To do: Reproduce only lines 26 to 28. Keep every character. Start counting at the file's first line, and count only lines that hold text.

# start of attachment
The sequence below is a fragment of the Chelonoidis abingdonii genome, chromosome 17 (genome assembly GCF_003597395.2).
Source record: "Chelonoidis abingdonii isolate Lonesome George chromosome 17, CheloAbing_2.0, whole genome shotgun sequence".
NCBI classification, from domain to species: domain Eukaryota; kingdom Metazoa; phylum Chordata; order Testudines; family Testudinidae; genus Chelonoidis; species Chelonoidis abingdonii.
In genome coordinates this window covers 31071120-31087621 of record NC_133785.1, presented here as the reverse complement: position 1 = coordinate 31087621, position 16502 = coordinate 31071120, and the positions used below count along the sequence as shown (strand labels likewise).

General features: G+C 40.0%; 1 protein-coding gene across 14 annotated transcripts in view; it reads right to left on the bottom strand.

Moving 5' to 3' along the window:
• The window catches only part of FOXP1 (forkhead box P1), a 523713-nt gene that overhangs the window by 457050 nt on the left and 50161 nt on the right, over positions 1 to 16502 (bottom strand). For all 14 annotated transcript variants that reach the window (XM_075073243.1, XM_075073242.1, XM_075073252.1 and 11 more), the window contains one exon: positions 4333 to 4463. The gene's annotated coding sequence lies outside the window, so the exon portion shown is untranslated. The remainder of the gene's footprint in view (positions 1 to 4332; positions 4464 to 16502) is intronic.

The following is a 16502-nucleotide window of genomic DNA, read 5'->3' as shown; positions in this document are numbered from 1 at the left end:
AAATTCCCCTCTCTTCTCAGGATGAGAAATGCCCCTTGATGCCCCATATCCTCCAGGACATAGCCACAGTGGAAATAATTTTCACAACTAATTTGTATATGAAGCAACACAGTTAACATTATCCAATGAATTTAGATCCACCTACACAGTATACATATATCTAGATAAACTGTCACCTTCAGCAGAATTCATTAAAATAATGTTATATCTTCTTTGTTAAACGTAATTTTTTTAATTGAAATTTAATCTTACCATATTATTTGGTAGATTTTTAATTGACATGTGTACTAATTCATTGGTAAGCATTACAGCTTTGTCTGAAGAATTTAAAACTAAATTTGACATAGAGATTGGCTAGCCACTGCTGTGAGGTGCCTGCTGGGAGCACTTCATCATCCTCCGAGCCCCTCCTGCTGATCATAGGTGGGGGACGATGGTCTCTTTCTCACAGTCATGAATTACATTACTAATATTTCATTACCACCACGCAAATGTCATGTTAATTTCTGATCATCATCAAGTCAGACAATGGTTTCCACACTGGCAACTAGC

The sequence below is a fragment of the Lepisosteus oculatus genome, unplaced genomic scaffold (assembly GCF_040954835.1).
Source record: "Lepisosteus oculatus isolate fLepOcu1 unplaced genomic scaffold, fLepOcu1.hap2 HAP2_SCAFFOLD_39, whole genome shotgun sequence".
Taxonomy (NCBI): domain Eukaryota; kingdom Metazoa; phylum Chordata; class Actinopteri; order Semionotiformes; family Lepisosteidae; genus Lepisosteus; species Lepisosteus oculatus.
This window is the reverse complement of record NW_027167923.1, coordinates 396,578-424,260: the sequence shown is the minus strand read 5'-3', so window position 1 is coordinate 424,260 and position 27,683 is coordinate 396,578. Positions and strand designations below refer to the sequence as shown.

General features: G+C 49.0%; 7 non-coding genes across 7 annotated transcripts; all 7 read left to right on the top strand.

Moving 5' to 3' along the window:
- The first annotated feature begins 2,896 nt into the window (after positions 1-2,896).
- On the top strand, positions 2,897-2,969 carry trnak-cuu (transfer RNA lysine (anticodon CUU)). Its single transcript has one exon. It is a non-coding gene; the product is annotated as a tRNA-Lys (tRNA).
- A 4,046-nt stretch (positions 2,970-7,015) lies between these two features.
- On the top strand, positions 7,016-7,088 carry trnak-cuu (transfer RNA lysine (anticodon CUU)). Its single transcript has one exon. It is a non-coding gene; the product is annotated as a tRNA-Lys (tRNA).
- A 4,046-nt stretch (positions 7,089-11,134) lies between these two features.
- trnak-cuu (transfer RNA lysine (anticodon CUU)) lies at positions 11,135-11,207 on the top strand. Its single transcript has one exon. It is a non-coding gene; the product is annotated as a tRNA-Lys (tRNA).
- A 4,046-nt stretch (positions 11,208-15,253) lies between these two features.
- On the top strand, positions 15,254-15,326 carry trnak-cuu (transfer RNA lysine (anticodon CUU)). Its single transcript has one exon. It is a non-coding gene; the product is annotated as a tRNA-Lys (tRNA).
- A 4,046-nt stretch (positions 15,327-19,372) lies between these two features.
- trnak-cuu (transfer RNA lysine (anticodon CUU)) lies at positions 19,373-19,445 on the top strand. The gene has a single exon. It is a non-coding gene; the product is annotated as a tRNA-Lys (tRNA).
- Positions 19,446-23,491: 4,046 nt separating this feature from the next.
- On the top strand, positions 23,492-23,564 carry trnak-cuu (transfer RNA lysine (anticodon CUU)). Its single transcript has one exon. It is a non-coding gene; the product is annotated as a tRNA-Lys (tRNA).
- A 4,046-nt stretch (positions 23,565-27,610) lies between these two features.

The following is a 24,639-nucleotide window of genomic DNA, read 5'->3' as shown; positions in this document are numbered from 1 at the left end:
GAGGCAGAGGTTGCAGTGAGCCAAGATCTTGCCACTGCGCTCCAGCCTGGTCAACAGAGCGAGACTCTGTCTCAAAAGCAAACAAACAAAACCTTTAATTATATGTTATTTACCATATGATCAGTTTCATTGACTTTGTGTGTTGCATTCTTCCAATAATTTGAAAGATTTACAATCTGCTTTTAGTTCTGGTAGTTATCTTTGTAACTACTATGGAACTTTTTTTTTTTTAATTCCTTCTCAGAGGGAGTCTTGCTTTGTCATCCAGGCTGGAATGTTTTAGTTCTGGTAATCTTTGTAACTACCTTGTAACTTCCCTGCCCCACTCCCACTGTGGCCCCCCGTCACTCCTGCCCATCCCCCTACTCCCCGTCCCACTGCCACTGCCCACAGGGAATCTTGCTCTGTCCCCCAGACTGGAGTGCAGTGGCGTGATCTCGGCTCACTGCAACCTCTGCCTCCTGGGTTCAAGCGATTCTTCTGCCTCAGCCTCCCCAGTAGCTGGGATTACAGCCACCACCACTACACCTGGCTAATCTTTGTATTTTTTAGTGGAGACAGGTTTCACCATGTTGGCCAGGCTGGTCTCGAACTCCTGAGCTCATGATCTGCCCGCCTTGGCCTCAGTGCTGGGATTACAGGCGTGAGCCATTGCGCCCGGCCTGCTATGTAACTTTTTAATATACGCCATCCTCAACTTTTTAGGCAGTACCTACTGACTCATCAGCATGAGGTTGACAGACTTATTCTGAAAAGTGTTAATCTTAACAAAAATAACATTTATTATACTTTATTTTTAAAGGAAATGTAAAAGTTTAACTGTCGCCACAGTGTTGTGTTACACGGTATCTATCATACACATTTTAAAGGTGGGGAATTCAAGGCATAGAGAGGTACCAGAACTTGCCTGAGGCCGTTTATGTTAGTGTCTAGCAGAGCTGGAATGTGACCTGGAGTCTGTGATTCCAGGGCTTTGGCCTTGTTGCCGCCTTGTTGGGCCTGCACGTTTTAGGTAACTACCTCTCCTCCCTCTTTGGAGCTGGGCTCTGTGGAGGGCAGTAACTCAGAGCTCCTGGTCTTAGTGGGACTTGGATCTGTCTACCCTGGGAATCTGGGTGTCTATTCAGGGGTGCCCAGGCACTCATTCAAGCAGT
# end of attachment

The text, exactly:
- Positions 19,446-23,491: 4,046 nt separating this feature from the next.
- On the top strand, positions 23,492-23,564 carry trnak-cuu (transfer RNA lysine (anticodon CUU)). Its single transcript has one exon. It is a non-coding gene; the product is annotated as a tRNA-Lys (tRNA).
- A 4,046-nt stretch (positions 23,565-27,610) lies between these two features.